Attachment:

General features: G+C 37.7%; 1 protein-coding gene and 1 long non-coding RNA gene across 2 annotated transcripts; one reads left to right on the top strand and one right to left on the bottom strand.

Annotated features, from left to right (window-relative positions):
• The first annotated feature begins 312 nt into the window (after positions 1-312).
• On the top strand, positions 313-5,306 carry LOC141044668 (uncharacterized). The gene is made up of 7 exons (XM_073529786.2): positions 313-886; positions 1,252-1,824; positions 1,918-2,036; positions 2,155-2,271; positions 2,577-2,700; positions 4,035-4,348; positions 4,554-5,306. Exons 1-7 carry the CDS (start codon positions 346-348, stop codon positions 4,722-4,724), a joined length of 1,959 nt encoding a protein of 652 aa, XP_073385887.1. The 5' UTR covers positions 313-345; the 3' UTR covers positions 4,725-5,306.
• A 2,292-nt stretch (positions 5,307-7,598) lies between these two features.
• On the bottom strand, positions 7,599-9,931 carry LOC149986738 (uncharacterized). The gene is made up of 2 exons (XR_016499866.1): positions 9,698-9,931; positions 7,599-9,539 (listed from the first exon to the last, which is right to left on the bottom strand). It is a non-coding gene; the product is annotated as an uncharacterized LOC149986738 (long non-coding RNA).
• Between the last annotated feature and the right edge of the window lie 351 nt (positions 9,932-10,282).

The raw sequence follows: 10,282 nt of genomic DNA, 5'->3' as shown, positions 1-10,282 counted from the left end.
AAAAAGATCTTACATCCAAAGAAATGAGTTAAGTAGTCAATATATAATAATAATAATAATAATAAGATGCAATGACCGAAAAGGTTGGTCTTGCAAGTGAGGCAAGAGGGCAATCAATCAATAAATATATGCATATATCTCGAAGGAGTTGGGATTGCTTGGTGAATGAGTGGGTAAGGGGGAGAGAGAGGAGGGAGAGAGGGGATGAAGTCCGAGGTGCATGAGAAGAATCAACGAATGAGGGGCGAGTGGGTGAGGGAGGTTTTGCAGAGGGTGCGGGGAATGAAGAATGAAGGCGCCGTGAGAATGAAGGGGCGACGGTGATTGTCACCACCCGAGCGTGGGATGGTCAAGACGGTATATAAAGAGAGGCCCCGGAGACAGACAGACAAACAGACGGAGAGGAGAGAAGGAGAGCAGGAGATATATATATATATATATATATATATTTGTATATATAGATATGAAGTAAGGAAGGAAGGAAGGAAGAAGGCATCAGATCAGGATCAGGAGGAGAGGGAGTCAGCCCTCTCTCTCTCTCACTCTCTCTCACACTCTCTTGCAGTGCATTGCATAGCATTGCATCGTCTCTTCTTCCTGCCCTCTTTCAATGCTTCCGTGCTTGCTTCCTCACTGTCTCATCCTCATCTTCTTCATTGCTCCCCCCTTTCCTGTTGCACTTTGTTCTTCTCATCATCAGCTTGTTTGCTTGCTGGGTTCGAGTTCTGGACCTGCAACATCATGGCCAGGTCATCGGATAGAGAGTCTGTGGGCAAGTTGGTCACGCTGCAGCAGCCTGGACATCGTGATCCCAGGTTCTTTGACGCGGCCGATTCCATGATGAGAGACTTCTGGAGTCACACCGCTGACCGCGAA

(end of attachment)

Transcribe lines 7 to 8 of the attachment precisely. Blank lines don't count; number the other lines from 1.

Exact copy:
• Between the last annotated feature and the right edge of the window lie 351 nt (positions 9,932-10,282).

The raw sequence follows: 10,282 nt of genomic DNA, 5'->3' as shown, positions 1-10,282 counted from the left end.